Current Research and Scholarly InterestsMy research includes methodology improvements in single particle cryo-EM for atomic resolution structure determination of molecules and molecular machines, as well as in cryo-ET of cells and organelles towards subnanometer resolutions. We collaborate with many researchers around the country and outside the USA on understanding biological processes such as protein folding, virus assembly and disassembly, pathogen-host interactions, signal transduction, and transport across cytosol and membranes.
Associate Professor of Materials Science and Engineering, of Energy Science and Engineering, of Photon Science, and Senior Fellow at the Precourt Institute for Energy
BioThe availability of low-cost but intermittent renewable electricity (e.g., derived from solar and wind) underscores the grand challenge to store and dispatch energy so that it is available when and where it is needed. Redox-active materials promise the efficient transformation between electrical, chemical, and thermal energy, and are at the heart of carbon-neutral energy cycles. Understanding design rules that govern materials chemistry and architecture holds the key towards rationally optimizing technologies such as batteries, fuel cells, electrolyzers, and novel thermodynamic cycles. Electrochemical and chemical reactions involved in these technologies span diverse length and time scales, ranging from Ångströms to meters and from picoseconds to years. As such, establishing a unified, predictive framework has been a major challenge. The central question unifying our research is: “can we understand and engineer redox reactions at the levels of electrons, ions, molecules, particles and devices using a bottom-up approach?” Our approach integrates novel synthesis, fabrication, characterization, modeling and analytics to understand molecular pathways and interfacial structure, and to bridge fundamentals to energy storage and conversion technologies by establishing new design rules.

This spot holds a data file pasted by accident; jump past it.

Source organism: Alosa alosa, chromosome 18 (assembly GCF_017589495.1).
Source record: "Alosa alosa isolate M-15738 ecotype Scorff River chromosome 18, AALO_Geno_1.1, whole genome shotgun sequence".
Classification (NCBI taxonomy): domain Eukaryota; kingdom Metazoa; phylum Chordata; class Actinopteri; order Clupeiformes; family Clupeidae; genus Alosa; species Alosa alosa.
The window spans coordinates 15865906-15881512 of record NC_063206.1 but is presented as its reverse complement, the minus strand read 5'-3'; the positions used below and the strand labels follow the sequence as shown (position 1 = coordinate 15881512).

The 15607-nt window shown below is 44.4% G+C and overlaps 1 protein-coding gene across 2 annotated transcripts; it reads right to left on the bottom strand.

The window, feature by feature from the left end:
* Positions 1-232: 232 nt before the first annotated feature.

Director, Precourt Institute for Energy, Fortinet Founders Professor, Professor of Materials Science and Engineering, of Energy Science and Engineering, of Photon Science, Senior Fellow at Woods and Professor, by courtesy, of Chemistry
BioCui studies fundamentals and applications of nanomaterials and develops tools for their understanding. Research Interests: nanotechnology, batteries, electrocatalysis, wearables, 2D materials, environmental technology (water, air, soil), cryogenic electron microscopy.
Professor of Photon Science, of Materials Science and Engineering and Senior Fellow at the Precourt Institute for Energy
Current Research and Scholarly InterestsMy main research interests lie in the areas of theoretical condensed matter physics and computational physics. My research effort focuses on using the tools of computational physics to understand quantum materials. Fortunately, we are poised in an excellent position as the speed and cost of computers have allowed us to tackle heretofore unaddressed problems involving interacting systems. The goal of my research is to understand electron dynamics via a combination of analytical theory and numerical simulations to provide insight into materials of relevance to energy science. My group carries out numerical simulations on SIMES’ high-performance supercomputer and US and Canadian computational facilities. The specific focus of my group is the development of numerical methods and theories of photon-based spectroscopies of strongly correlated materials.
Assistant Professor of Materials Science and Engineering and of Photon Science
Current Research and Scholarly InterestsMy group develops new methods to update old processes in metals manufacturing
Professor of Photon Science
Current Research and Scholarly InterestsThe Linac Coherent Light Source (LCLS) is the world's first X-Ray Free Electron Laser. It represents a revolution in x-ray science. The x-rays produced by LCLS are a billion times brighter than can be produced by conventional sources, such as a synchrotron, and are delivered in ultrafast bursts- typically a few tens of femtoseconds (10^-15 seconds). This opens up transformational opportunities for the study of structural biology, quantum materials, ultrafast chemistry, and novel states of matter
Associate Professor of Photon Science and, by courtesy, of Chemistry
Current Research and Scholarly InterestsThe research team Professor Gaffney leads focuses on time resolved studies of chemical reactions. Recent advances in ultrafast x-ray lasers, like the LCLS at SLAC National Accelerator Laboratory, enable chemical reactions to be observed on the natural time and length scales of the chemical bond – femtoseconds and Ångströms. The knowledge gained from x-ray and optical laser studies will be used to spark new approaches to photo-catalysis and chemical synthesis.